City cleans up after storm clobbers area

By Thomas Wilson

   Robert Gentry was watching television at his West I Street residence Wednesday evening when he saw warnings of severe weather headed toward some areas of Northeast Tennessee.
   Little did he expect the coming storm knew where he lived. Gentry and his wife Evelyn watched from their screened in back porch as high winds uprooted a tall walnut tree and sent it crashing across the backyard narrowly missing the house.
   "I bet the wind was 60 or 70 miles per hour," said Gentry. "It beat all I've ever seen."
   The tree narrowly missed Gentry's back porch as branches tore the screen netting but did not damage the structure. The walnut tree was not anchored by a taproot but was held by a divergent root system that could be seen beneath the ground.
   "I just thank God it didn't hit the porch," he said.
   One day after violent storms shook, rattled, and rolled the Tri-Cities area, Elizabethton residents spent Thursday clearing yards and gutters of leaves and tree branches that were snapped by high winds.
   The roof of Nunley's Uptown furniture store was split and peeled off by the wind. Business owner Bill Nunley said a temporary covering would be placed on the building with a new roof expected within three to four days.
   "This is about the worst I've seen it and I've been here about 49 years," Nunley said.
   Broken tree limbs were strewn along the McDonald's property bordering Lynn Avenue. Tree branches and limbs littered yards and sidewalks around downtown Elizabethton including Blackbottom and the "letter" streets from West B Street into West I and J streets.
   City street department workers spent Thursday removing trees limbs from sidewalks and city streets. City crews pruned two damaged trees near the Elizabethton Church of Christ Thursday morning after the storm splintered one tree and snapped limbs in another near the church building. The storm knocked out power to the church roughly 45 minutes before the Wednesday night service began, according to church member Willie Holsclaw.
   "The power was off until about 7:30 p.m.," said Holsclaw, who along with his brothers were assisting city crews removing tree debris Thursday. "It came back on while we were having church."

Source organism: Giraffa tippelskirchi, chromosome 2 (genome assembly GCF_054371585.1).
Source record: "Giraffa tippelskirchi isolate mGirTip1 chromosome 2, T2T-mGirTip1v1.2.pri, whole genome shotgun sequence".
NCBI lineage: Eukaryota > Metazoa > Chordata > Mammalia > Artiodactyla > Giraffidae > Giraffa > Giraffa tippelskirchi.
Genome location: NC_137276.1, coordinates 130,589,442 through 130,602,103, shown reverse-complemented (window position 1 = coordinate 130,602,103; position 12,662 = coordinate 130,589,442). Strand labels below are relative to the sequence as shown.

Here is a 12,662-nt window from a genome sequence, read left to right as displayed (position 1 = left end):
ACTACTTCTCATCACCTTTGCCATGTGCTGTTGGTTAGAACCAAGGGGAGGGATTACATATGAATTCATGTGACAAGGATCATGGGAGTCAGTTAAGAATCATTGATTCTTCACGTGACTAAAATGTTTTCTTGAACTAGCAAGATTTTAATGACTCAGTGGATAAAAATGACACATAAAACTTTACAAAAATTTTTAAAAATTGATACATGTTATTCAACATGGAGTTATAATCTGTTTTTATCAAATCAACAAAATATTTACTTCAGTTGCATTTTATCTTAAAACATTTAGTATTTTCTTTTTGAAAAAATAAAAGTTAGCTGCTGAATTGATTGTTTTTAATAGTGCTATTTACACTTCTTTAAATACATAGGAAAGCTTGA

Thousands of Carter County residents lost power as a result of the storm. Hardest hit were the areas of Piney Flats, Watauga, Biltmore and Elizabethton's downtown area, according to EES general manager Phil Isaacs.
   "We had a lot of line damage last night," said Isaacs who estimated 8,000 to 10,000 EES customers were without power at the height of the outage.
   Power lines were downed across the county while four utility poles were brought down by the weather, Isaacs said. Power was restored to the system's service areas by midnight although smaller outages remained around the county. Less than 100 customers were without power through noon Thursday he said.
   Gentry was not alone among residents of West I Street who felt the storm's fury. A tree located in the side yard of Thurman Campbell of 222 W. I St. knocked out electricity and utility lines to his residence. Elizabethton Fire Department and Elizabethton Electric System responded to the scene, cutting power to the house.
   "We're waiting on the insurance adjuster now," said Campbell.
   Gentry's next-door neighbor, Mike Honeycutt, said the storm hit while the First Church of the Nazarene was holding bible school classes across the street.
   "We got lucky," said Honeycutt whose property sustained minor damage to a flower trellis.
   The National Weather Service reported winds reached 70 miles per hour in some areas. Portions of Sullivan County near the Bloomingdale area of Kingsport sustained heavy damage. The NWS had forecast a chance of showers and thunderstorms for Northeast Tennessee and Southwest Virginia on Thursday night into Friday.